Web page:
January 5, 2015

Working on Halting

Gentry's halt needs work. His current understanding of the halt cue is the rider pulling his face off until he stops. Although this seems to be a commonly seen style of halting among certain circles, it is not the technique in which I choose to employ. I prefer my horse to halt more or less the moment when I think "halt", with no arm lifting, hand moving, or other loud and obnoxious face ripping off movements.

Gentry displaying and obvious lack of understanding how to halt properly

So, how do you get a horse to go from only halting whilst having his face ripped off to reading your mind? Well, first of all, in my opinion the horse doesn't really know how to halt if you have to rip his face off. First and foremost accept that fact. You horse does not know how to halt. He's only begrudgingly stopping because you've bent him backward like a pretzel.

Now that you realize your horse doesn't know how to halt...just like Gentry...you can start to teach him. That is the big thing we are working on at the moment.

The key to quietly halting from your seat are your hamstrings and gluts. At first this won't look pretty, because you have to make your horse pay attention to what your weight is doing in the saddle. That is something, which at this point, he probably doesn't pay too much attention to. Eventually you will work on subtlety, but first you have to get the point across.

Here is what I do:

  1. At the walk, prepare yourself to halt, by thinking through all these steps before you start. Once you are an old hand at this it will be second nature to you.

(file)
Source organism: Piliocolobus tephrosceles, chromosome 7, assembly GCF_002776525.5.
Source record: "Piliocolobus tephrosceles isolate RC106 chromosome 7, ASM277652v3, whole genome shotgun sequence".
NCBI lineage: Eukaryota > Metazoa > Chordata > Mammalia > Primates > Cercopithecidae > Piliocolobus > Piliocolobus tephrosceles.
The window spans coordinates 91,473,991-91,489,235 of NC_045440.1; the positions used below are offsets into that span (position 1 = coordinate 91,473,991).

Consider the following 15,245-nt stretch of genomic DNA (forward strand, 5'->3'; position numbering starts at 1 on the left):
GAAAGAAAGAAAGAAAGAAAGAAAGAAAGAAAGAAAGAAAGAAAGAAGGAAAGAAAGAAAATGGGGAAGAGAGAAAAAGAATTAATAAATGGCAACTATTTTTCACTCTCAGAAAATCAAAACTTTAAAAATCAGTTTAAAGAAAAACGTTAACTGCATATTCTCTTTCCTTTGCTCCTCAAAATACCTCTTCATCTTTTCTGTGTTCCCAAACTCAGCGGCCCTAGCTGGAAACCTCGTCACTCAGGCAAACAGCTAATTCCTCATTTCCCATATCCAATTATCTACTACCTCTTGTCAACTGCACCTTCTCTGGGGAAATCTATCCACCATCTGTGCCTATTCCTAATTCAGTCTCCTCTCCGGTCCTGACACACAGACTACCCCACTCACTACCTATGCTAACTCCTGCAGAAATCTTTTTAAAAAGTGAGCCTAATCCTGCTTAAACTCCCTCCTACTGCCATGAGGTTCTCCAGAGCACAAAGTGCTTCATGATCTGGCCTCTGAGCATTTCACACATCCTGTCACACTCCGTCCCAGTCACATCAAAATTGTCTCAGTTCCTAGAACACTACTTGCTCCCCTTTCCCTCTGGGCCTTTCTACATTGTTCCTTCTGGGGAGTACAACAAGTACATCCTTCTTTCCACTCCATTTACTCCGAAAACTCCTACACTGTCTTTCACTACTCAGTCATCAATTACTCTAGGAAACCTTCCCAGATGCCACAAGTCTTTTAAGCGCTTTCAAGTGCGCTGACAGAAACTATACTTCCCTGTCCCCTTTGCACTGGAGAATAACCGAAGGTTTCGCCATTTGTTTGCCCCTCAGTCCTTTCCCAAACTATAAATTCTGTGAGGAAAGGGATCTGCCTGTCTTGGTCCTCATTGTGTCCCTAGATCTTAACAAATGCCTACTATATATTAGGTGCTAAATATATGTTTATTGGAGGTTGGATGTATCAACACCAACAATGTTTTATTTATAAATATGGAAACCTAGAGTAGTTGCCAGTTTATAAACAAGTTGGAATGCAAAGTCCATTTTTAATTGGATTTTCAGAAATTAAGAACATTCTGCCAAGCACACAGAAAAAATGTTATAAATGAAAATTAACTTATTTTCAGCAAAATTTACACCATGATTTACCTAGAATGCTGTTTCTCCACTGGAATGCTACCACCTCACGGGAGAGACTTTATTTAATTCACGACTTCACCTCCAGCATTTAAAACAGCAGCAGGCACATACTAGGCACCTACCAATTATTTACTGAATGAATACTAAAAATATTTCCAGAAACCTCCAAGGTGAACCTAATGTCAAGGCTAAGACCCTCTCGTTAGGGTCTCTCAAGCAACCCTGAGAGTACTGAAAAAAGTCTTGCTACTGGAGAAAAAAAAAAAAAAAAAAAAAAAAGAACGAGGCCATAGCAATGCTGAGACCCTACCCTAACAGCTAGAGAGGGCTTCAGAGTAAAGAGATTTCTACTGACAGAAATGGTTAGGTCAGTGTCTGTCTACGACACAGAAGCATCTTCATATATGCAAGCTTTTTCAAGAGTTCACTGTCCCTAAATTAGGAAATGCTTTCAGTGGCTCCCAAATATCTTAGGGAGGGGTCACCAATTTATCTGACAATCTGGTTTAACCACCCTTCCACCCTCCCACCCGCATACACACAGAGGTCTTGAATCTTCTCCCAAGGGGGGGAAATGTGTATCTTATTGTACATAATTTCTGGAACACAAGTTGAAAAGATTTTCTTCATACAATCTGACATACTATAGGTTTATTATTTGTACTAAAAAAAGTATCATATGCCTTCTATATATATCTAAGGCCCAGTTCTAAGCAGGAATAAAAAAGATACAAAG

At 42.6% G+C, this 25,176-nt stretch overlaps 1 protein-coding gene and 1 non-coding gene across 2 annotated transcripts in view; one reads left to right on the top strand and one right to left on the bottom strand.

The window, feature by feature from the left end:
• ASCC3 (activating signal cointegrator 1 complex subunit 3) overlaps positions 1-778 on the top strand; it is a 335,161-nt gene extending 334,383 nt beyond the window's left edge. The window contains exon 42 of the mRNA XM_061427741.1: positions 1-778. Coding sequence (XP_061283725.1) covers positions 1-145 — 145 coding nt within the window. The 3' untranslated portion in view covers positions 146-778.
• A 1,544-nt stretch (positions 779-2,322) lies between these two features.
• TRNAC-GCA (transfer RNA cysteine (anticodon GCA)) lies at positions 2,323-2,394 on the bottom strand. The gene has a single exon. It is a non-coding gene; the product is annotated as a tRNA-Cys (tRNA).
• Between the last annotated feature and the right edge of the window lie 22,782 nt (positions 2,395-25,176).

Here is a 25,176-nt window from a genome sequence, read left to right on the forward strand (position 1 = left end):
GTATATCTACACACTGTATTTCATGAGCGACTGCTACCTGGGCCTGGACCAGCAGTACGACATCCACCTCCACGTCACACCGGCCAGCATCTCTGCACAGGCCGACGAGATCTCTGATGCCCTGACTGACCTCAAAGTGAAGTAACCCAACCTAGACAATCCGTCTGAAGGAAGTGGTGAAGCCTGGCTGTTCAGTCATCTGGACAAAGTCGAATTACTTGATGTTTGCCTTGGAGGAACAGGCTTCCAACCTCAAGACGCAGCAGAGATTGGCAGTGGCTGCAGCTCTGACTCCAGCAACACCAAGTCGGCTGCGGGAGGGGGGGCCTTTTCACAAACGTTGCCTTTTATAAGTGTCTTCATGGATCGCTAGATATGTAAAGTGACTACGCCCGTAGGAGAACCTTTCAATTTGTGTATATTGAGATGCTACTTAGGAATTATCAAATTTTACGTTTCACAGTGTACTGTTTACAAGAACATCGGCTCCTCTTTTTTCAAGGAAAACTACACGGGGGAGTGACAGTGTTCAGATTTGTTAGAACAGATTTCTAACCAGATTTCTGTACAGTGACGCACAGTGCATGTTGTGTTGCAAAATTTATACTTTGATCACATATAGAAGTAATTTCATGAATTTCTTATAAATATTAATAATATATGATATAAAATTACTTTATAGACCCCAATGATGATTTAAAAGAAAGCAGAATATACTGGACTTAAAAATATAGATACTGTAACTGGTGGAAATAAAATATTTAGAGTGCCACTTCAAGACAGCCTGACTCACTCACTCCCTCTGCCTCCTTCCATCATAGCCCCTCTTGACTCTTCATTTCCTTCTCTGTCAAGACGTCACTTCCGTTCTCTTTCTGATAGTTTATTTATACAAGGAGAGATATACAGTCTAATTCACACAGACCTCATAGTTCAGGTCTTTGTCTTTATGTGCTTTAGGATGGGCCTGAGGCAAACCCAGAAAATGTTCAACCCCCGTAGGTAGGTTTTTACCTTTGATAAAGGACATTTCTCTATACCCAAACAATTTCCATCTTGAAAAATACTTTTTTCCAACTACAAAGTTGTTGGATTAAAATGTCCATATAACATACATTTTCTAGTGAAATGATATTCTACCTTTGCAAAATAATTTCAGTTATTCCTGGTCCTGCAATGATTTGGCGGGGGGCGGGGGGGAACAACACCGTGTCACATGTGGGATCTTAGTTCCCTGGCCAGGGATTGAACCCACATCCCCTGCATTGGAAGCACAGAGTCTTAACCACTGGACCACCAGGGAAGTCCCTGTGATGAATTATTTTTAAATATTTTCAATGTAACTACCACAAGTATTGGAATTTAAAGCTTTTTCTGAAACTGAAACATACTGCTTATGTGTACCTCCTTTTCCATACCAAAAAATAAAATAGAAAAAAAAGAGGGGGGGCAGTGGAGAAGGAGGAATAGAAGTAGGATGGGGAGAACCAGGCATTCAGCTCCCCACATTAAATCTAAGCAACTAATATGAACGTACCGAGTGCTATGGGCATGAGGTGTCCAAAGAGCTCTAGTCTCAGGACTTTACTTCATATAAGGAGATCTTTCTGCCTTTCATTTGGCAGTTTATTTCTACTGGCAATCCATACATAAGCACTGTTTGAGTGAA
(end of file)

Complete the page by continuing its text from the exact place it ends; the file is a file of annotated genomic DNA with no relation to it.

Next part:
2. Quickly, in one smooth motion do the following:
    1. Sit deeply in the saddle.
    2. Tighten your gluts and upper hamstrings.
    3. Then, keeping your hands low, pull back on the rein until the horse stops.
    4. IMPORTANT! The moment the horse stops, relax your seat and your hands. Give the horse a scratch, “good boy”, while remaining at the halt for a few seconds.Then walk on and repeat several times. I will usually only practice the halt a few times in a row and then break it up with serpentine or circle work and then come back to it. This keeps the horse from getting too frazzled about it. If you get a particularly great halt dismount and make a big praising deal about it. There is no greater reward to a young horse than the rider dismounting and calling and end to the session.

Keep practicing these steps until the horse quietly halts from what has become subtle cues. Once your horse starts halting well from the walk, move onto halting from other gates. Then start working on developing a square halt.

I like to think of training as baby steps. If you break it all down you get to the desired end result faster. Unless of course you like the face ripping off halt…then you are already there. Lucky you!

Want more halt work fun? The next step is to get that halt nice and square. Here is a previous post about working on the square halt specifically.

Happy trails and swooshing tails!


  1. hello my name is emma and my horse does not know how to halt.

    acceptance is the first step in recovery, right??? lol... in all seriousness tho - nice reminder to break it down into the most fundamental steps rather than resorting to getting 'loud'

  2. Interesting! I've not really worked on halting this way before, and Miles could definitely use some work in that area. I'll have to try this!



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